(…) An infection with the virus steers the I-slumbering person’s attention back to the purely material-physical processes, and it reaffirms his or her already biased materialistic worldview. It impacts a spiritual (sub-sensory-spiritual) impulse on the physical in the human soul. (…) The spiritual intention of viruses, as spirit bearers (or non-spirit bearers) (…) is to cause maximum harm in that they come into contact with the spirit of the human being at the level of devachan – albeit at its amoral mirror-image plane – but with the spirit not used by that person. (Here the author is referring to parts of the human spirit which are taken over by the Asuras and are thus not available to the individual human being.) Thus they are a plague of the consciousness soul age. Virus epidemics affect the karma of humanity insofar as the individual spirit is not brought to bear within an individual human being, and as a result, in what is meant to be the age of spiritual awakening, the person relapses into group-soul attitudes, which increase the physical potency of viruses.”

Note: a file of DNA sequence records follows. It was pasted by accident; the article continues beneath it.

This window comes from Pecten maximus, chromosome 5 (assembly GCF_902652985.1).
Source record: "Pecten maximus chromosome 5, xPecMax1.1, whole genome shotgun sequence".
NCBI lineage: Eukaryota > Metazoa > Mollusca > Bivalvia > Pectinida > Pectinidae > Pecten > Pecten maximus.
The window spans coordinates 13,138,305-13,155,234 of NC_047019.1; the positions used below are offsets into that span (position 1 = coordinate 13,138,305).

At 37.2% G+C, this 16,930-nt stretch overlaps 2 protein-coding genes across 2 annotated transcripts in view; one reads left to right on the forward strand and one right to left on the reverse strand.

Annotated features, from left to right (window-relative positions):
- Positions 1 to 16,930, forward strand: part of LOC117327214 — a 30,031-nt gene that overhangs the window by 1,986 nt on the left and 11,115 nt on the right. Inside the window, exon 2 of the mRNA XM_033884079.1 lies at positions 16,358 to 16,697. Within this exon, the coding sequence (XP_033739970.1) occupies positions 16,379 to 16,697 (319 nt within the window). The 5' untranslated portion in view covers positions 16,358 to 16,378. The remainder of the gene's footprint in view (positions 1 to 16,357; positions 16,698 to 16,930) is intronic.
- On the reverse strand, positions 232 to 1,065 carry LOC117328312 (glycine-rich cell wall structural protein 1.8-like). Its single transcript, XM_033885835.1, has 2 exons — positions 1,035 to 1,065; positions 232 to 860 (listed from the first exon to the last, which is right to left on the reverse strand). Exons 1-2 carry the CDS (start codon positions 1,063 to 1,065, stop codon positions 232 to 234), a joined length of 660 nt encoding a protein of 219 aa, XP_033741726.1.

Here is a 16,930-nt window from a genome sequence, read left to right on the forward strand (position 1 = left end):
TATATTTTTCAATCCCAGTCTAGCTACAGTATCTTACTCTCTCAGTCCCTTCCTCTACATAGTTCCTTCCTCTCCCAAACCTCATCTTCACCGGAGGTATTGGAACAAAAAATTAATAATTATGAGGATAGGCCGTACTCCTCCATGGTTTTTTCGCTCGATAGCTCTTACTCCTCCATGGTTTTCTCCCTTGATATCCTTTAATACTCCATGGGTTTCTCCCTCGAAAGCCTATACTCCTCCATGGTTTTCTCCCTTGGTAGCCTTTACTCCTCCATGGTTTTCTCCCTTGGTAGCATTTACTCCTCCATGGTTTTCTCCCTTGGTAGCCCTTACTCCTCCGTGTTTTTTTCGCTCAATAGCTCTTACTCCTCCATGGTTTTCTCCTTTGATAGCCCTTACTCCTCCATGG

Will the new Covid-19 vaccines help? 

“That vaccination cannot offer lasting protection is indicated by the impulse to mutate that was induced by vaccination. Spiritually considered, vaccination campaigns, however beneficial they may be at first, cannot remedy humanity’s karmic adjustment caused by a viral epidemic. At best, a postponement of humanity’s karmic adjustment takes place. If the spiritual causes of the plague are not remedied but instead comprehensive vaccinations are administered, a more drastic consequence or compensation must be reckoned with in future. This is not an appeal against vaccinations. It is only meant to indicate that vaccination campaigns alone are not a solution, but at most a stop-gap, because without the removal of the spiritual causes for the infectious illnesses, they contribute to the eruption of other more powerful epidemics.”